First Lady, Hajiya Aisha Buhari, wednesday said the integration of gender perspectives in the country’s infrastructure development, particularly the public private partnerships (PPPs) design and implementation would significantly bridge existing gaps in infrastructure delivery, impact on social economic growth and enhance the living conditions of women.
While lamenting the relegation of women in contractual processes, she said the country must promote and imbibe gender-responsive infrastructure that supports the Sustainable Development Goals (SDGs) in order to achieve a better and more sustainable future for all.
Speaking at the opening of the maiden Strengthening Women’s Involvement in Public Private Partnerships (PPPs) (SWIP3) conference, which was organised by the Infrastructure Concession Regulatory Commission (ICRC), Mrs. Buhari said change must reflect the various indices of economic progress, adding that it was imperative that government must deliver significant improvement in the living conditions of all Nigerians, especially women.
Represented by the Senior Special Assistant to the President on Administration in the Office of the First Lady, Dr. Hajo Sani, the First Lady noted that accommodating women in the contractual system would address the global challenges of poverty, disparity, climate, environmental degradation, prosperity as well as peace and justice.
She, however, disclosed that over 20,000 women had benefited from various skills acquisition programmes which she had personally launched through partnerships for the empowerment of women and youths in the country.
She added that unless the SDGs are aligned to incorporate women, the country may miss the 2030 targets of the programme.
While commending the ICRC for the initiative, Buhari’s wife expressed hope that the conference would enrich the country’s PPP policies and guidelines and improve inclusion and gender parity in the development process.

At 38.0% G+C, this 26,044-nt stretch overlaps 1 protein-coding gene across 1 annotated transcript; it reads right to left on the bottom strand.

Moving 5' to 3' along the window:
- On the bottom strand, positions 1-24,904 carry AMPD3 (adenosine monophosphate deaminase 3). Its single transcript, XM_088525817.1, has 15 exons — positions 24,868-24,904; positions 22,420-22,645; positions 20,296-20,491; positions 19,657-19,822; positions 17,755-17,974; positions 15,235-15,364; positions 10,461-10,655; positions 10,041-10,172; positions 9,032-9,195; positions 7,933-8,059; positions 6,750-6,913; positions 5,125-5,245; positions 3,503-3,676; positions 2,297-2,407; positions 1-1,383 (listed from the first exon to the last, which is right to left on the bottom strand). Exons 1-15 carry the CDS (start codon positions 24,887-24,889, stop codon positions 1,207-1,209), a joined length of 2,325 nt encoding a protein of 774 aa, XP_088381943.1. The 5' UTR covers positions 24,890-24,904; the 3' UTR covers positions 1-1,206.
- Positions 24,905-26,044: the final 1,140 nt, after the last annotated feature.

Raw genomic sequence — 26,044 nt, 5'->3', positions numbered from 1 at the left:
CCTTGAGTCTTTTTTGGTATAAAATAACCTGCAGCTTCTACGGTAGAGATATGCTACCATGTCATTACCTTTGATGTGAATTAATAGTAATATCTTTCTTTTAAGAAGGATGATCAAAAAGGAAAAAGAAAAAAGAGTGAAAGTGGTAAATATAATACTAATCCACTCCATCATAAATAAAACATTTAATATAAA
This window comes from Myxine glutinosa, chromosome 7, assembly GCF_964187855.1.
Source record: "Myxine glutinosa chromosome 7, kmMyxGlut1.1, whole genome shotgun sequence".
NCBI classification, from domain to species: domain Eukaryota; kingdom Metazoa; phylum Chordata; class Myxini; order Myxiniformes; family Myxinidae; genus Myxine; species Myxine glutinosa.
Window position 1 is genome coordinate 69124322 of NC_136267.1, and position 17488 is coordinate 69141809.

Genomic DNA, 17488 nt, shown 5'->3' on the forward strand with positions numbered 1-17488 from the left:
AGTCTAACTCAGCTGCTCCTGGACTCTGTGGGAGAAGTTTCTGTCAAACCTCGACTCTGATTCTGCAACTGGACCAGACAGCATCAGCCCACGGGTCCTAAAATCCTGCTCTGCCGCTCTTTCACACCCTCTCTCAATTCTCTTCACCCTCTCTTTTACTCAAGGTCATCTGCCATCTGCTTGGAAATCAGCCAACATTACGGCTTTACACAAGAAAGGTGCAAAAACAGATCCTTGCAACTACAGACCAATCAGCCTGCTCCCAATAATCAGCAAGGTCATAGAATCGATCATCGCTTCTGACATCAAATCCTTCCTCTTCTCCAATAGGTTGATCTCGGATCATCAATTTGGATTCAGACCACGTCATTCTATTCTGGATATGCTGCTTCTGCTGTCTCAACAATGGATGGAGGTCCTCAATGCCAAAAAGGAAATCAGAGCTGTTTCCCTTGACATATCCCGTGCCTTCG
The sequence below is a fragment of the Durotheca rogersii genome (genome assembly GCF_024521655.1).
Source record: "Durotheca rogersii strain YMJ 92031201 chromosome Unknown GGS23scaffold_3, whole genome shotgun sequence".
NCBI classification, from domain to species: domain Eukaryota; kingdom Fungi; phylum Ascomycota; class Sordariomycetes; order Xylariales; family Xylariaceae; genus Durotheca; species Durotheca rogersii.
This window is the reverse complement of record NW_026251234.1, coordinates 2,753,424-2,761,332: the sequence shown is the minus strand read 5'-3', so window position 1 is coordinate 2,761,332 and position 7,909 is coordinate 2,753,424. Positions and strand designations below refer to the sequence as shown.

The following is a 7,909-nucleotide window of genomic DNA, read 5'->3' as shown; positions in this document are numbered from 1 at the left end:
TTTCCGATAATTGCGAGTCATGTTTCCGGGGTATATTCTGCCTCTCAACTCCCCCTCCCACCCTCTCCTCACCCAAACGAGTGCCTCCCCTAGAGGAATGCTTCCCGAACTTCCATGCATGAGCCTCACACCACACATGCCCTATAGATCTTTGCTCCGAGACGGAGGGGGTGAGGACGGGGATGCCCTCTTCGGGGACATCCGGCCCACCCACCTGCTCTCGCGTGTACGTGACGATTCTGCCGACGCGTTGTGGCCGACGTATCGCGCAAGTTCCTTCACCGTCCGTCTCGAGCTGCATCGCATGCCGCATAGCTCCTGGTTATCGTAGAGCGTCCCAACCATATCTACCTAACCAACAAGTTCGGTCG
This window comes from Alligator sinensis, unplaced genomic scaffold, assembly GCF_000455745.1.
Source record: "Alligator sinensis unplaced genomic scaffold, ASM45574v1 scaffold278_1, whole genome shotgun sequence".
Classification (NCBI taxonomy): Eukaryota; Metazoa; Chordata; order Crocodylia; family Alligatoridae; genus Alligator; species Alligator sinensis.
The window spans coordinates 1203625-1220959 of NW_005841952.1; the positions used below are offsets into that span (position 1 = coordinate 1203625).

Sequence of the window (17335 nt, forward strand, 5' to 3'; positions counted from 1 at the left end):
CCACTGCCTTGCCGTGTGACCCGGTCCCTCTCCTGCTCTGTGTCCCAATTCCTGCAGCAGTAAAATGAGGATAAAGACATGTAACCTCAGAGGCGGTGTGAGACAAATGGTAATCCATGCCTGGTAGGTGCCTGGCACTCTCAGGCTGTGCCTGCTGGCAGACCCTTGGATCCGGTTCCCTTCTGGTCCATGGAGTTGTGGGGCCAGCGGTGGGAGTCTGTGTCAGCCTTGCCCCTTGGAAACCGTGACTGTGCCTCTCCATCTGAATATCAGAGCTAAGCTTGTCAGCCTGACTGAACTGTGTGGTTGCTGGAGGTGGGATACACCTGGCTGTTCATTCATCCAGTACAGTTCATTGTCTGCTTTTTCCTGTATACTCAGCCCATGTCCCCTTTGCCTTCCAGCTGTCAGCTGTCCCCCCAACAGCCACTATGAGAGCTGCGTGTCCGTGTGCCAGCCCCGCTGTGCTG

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Also, the Deputy Chief Whip in the House of Representatives, Hon. Nkiruka Onyejeocha (APC-Abia), said the move to include women in PPP projects represented a milestone in the history of the country.
She said an aggressive PPP was needed and remained the best way to address the huge infrastructure challenges currently facing the country amidst dwindling resources.
The lawmaker, however, warned that the parliament would henceforth block PPP arrangements which do not include women as well as ensure that such contracts do not fly
She noted that women had often been sidelined in PPPs even while they were qualified, adding that they would have to take the centre-stage in the present administration’s Next Level agenda.
Meanwhile, ICRC Director General/CEO, Mr. Chidi Izuwah, has declared that several infrastructure projects and programmes in the country had remained gender-blind.
He said there was a collective responsibility to position Nigeria and the African continent on the path of attaining the SDGs, particularly the fifth goal on gender equality and ninth goal, which emphasised industry, innovation and infrastructure.
He said this had necessitated the move for integrative process of incorporating gender perspectives in the country’s PPPs.
According to him, “We must apply gender sensitivity into our infrastructure policy design and delivery. Indeed, we cannot agree less with the school of thought that says infrastructure is not gender neutral, and gaps in access to good infrastructure affects women in our society disproportionately.
“Women need to have a voice in setting priorities in the design and operation of our infrastructure if it is to have the desired development impact.”
Izuwah said going forward, infrastructure and PPPs should be designed to increase women’s economic opportunities, provide appropriate services to them and eliminate discrimination against girls and women among others.